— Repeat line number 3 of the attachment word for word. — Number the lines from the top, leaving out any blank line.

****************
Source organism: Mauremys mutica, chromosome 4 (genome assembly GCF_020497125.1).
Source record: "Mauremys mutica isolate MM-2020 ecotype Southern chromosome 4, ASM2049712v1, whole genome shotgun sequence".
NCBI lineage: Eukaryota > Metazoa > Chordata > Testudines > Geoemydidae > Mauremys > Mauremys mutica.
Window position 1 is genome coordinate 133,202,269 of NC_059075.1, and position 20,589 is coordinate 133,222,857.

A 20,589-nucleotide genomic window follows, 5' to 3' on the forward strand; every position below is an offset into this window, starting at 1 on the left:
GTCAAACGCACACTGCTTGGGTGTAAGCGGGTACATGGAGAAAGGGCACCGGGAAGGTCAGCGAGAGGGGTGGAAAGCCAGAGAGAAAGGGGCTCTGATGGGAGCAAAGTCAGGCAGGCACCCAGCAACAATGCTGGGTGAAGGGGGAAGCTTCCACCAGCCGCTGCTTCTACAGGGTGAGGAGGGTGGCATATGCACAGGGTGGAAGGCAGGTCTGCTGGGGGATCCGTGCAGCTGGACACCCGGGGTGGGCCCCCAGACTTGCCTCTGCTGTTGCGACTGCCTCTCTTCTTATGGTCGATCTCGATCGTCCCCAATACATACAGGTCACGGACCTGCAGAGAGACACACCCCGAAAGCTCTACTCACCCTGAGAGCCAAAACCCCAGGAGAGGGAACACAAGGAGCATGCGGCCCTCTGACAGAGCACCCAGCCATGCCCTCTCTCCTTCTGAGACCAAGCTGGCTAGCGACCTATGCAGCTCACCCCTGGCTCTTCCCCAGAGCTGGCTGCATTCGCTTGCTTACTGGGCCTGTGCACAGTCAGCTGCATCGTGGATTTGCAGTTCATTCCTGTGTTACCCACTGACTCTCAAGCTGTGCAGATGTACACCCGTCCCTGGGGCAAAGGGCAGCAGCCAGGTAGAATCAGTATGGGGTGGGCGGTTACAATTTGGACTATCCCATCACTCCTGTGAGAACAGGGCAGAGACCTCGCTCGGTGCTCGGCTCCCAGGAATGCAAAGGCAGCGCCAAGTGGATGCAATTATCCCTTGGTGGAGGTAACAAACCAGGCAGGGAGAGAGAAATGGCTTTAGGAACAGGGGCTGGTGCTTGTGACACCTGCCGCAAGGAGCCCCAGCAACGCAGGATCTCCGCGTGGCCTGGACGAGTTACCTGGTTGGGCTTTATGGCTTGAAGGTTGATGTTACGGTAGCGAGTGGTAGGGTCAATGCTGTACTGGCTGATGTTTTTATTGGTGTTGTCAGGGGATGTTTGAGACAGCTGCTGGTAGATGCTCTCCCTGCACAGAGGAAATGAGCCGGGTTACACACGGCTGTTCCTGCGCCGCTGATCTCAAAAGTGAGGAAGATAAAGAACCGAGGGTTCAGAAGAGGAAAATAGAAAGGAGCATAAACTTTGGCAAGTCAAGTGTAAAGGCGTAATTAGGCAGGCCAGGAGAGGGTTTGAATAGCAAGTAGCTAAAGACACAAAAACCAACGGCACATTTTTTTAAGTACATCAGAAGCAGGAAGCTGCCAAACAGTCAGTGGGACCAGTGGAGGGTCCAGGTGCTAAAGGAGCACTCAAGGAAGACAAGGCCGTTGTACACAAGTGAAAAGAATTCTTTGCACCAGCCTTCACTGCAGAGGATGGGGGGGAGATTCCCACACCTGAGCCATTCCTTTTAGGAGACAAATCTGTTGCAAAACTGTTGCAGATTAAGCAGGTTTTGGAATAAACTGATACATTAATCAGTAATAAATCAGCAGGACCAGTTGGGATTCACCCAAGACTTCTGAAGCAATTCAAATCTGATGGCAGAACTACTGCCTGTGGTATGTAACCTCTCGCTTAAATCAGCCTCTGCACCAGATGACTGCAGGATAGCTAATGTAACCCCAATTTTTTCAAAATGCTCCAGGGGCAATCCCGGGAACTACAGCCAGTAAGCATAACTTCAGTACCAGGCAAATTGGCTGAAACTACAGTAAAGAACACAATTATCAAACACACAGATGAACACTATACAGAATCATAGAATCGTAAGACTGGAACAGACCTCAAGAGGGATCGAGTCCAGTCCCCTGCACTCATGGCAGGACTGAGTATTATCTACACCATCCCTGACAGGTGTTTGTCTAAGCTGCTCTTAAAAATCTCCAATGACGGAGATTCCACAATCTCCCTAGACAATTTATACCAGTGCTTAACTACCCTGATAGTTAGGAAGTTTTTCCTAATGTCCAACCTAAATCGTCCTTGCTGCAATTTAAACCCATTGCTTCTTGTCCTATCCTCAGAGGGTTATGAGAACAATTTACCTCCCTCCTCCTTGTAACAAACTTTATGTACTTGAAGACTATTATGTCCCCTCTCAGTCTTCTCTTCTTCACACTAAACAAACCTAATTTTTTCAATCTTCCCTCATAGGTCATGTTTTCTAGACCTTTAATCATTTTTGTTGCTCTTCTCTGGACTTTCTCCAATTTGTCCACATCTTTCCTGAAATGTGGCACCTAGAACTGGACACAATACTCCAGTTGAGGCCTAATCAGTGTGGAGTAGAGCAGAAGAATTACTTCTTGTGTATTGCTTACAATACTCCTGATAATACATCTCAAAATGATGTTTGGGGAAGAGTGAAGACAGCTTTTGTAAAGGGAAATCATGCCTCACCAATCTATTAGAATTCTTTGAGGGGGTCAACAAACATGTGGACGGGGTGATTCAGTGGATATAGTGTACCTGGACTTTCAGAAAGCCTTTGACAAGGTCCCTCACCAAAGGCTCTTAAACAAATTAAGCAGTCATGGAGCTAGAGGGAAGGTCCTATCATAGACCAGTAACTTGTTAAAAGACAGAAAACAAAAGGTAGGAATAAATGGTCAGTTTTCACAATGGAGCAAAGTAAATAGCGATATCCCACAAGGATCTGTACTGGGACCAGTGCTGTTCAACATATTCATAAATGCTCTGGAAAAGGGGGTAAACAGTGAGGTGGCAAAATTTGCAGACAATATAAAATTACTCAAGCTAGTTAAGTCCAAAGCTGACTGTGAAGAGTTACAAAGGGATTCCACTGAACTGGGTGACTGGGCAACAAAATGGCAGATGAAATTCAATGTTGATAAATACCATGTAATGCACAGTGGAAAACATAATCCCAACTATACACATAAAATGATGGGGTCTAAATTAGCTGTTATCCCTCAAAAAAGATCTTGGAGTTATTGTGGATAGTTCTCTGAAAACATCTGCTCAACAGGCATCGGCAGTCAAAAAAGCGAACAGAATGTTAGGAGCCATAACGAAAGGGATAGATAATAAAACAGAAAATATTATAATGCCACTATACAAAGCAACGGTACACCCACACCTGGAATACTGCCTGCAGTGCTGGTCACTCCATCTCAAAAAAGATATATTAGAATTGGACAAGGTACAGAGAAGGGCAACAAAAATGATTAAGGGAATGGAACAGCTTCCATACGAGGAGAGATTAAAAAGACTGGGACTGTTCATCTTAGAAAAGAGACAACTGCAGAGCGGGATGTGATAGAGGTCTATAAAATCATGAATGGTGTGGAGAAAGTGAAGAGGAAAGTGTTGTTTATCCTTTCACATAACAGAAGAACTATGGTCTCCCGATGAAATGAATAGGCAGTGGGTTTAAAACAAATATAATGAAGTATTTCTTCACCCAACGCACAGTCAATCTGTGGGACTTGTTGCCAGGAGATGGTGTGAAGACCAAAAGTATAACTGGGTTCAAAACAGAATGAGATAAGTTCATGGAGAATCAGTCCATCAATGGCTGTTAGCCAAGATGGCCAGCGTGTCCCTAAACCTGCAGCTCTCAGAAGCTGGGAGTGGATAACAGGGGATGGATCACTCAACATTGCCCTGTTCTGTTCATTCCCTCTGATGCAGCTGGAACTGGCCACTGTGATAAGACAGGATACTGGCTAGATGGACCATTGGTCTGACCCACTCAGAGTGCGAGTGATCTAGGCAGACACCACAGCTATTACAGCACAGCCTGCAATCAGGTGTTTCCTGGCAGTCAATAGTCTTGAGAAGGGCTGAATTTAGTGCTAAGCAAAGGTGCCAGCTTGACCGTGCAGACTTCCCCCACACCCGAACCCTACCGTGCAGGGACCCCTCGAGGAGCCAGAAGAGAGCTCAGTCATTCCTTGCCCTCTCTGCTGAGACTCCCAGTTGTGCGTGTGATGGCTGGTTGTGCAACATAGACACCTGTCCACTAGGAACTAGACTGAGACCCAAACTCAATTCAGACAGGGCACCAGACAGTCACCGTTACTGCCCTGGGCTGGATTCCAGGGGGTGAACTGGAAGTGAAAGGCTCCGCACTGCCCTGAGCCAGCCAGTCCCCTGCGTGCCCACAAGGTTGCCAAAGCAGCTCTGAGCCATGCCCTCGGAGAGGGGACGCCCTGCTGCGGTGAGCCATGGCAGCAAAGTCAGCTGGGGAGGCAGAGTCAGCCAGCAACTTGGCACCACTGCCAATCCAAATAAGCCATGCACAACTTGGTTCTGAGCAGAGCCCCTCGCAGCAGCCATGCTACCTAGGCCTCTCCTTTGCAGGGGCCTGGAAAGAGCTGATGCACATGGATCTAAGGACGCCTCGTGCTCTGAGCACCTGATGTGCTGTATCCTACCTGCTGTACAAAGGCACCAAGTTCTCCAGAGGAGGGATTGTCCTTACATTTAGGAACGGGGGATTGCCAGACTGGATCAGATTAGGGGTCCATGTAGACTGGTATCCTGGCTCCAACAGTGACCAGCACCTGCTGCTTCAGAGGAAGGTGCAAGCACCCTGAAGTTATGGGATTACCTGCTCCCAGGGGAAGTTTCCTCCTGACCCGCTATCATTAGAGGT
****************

NCBI lineage: Eukaryota > Metazoa > Chordata > Testudines > Geoemydidae > Mauremys > Mauremys mutica.